“Death provokes stories in a small town like ours”—Anees Salim’s The Small-town Sea is a provocation after death. Narrating the story of relocation through the eyes of a 13-year-old, the plot is also about loss of innocence, guilt, nostalgia and remembrance. Images play a dominant role almost as a parallel narrative, be it the dead pigeon landing on a patch of blanched sunlight, teeming with brown ants, pulled from the dark corner of a Bougainvillea or the secret beach that takes away a childhood companion. Likewise, smell marks a predominant presence in the novel, almost like a stray character. Death, love, warmth and fear come as experiences realised in and through a fusion of senses, in synesthesia.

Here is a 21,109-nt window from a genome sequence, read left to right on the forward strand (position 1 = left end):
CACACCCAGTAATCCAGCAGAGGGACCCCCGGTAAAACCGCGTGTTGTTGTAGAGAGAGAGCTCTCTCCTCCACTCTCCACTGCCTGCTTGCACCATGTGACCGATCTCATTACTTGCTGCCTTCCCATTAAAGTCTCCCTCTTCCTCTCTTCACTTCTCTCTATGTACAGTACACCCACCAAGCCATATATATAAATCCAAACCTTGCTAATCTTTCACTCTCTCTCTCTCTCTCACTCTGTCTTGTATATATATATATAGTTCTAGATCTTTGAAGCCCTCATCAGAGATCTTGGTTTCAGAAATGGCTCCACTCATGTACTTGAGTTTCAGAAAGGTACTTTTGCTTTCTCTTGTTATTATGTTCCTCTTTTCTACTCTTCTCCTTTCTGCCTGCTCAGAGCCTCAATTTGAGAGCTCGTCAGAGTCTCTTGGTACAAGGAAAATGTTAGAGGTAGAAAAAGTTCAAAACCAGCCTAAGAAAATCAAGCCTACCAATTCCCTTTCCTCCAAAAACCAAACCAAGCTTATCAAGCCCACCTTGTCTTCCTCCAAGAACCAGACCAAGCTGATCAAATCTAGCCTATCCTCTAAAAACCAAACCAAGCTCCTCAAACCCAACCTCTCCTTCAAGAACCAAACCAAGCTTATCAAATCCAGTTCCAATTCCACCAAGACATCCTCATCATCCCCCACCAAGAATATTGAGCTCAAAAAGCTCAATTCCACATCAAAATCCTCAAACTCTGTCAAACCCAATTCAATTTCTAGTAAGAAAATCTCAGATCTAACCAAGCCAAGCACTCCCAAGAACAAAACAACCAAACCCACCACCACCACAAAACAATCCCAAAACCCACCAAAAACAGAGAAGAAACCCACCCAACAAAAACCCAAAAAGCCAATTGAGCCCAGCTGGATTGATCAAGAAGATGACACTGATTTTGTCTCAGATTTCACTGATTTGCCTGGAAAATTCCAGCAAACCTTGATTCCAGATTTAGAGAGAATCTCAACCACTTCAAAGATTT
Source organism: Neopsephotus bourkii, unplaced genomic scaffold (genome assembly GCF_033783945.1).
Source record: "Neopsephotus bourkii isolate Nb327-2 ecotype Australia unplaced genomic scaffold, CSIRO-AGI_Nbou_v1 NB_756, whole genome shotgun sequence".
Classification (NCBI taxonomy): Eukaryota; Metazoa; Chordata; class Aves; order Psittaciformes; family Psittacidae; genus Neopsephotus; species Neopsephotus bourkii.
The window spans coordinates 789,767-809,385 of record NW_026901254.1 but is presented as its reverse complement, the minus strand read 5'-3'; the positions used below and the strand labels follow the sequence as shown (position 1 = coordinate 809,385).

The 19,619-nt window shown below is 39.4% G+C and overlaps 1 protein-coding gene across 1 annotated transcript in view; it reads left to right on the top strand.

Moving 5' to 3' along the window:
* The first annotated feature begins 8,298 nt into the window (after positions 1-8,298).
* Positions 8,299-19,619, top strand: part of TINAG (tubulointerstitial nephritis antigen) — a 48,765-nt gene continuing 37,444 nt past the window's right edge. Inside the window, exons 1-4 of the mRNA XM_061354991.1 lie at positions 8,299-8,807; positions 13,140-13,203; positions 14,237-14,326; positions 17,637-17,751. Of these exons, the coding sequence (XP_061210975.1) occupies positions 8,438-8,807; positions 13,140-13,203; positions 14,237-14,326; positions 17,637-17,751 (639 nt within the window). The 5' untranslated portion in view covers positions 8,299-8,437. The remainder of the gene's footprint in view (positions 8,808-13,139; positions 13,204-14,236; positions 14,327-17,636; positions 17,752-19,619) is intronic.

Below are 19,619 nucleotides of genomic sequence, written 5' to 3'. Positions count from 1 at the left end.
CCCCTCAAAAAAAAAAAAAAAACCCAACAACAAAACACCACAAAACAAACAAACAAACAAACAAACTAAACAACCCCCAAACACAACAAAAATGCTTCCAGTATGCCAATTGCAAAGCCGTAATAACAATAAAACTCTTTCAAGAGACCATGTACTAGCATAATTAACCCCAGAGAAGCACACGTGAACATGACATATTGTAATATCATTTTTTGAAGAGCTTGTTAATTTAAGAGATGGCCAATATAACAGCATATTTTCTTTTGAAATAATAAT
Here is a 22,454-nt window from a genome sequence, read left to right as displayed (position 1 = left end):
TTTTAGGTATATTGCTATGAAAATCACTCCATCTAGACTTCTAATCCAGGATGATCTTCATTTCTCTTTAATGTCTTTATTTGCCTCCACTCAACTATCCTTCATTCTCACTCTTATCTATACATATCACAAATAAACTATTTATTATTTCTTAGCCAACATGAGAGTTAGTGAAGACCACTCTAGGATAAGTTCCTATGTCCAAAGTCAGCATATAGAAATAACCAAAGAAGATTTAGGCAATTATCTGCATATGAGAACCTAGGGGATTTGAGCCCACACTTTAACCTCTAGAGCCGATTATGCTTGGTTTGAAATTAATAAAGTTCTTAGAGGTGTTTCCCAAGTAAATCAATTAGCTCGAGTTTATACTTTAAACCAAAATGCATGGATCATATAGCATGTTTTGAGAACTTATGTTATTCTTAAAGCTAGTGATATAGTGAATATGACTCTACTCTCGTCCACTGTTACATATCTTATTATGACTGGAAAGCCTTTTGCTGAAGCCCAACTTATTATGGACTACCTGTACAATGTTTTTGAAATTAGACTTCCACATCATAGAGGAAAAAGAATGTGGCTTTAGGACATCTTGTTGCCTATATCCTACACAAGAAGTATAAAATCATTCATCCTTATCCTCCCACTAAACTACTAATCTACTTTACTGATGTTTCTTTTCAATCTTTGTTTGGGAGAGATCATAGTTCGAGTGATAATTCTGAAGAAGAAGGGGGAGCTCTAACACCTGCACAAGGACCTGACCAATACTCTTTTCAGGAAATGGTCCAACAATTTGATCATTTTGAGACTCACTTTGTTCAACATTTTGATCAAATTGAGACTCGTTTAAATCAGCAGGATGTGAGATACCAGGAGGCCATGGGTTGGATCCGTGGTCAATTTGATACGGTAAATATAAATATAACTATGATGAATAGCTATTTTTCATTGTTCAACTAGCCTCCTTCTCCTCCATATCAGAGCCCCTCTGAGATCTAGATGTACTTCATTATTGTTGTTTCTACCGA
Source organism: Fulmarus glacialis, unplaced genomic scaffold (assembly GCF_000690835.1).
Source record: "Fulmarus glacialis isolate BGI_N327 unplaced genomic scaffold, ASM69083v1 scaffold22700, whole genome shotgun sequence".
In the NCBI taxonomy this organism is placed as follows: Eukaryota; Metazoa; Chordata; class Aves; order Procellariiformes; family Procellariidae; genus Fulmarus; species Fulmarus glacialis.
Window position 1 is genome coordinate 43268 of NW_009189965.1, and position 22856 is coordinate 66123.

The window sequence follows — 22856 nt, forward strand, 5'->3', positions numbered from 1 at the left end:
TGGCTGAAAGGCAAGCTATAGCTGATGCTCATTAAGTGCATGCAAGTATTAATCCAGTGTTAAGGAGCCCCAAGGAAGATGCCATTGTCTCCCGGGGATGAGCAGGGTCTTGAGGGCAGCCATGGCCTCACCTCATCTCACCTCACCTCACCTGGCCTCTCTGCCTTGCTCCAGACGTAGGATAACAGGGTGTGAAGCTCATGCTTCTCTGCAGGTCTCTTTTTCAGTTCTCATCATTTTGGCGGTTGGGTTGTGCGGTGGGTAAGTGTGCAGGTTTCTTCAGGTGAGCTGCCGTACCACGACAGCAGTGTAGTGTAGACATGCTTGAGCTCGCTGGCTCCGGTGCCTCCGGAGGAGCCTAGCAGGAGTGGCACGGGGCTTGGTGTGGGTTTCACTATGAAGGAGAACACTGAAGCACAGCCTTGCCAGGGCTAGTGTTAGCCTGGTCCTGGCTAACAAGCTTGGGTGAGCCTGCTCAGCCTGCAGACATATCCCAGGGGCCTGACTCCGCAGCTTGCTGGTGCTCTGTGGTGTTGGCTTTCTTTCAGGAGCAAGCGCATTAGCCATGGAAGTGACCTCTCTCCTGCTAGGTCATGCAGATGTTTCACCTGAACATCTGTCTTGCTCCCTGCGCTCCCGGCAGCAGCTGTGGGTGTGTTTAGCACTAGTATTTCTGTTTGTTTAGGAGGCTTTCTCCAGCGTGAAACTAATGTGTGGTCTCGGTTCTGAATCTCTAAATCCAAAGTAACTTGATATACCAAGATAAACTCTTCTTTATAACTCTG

The story runs in two phases: circling around a father who aspires to die in a small town near the sea, demanding a relocation of the entire family, and another centering on a son who craves for his lost world in the city, where a new metro-rail line is awaited with much expectation. As much as we are made familiar with the city and the small town in fairly realistic terms, the magic is created through a long trail of images that are a fantastic blend of the real and the imaginary.